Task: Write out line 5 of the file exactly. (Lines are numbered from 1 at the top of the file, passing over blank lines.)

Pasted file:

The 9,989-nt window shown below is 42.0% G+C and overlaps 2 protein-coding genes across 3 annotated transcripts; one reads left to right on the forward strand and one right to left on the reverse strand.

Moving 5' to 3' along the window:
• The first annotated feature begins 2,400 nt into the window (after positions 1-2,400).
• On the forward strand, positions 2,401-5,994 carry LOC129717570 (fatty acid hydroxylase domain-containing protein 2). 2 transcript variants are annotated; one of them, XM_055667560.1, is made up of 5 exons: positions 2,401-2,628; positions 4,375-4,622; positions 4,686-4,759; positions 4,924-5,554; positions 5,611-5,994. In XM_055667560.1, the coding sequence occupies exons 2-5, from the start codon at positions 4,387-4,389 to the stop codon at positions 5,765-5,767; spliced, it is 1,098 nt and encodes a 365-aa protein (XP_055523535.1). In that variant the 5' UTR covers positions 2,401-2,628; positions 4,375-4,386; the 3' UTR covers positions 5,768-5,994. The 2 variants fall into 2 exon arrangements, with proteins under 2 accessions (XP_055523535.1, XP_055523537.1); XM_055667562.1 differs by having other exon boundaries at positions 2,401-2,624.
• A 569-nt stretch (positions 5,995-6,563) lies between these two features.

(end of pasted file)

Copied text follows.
• A 569-nt stretch (positions 5,995-6,563) lies between these two features.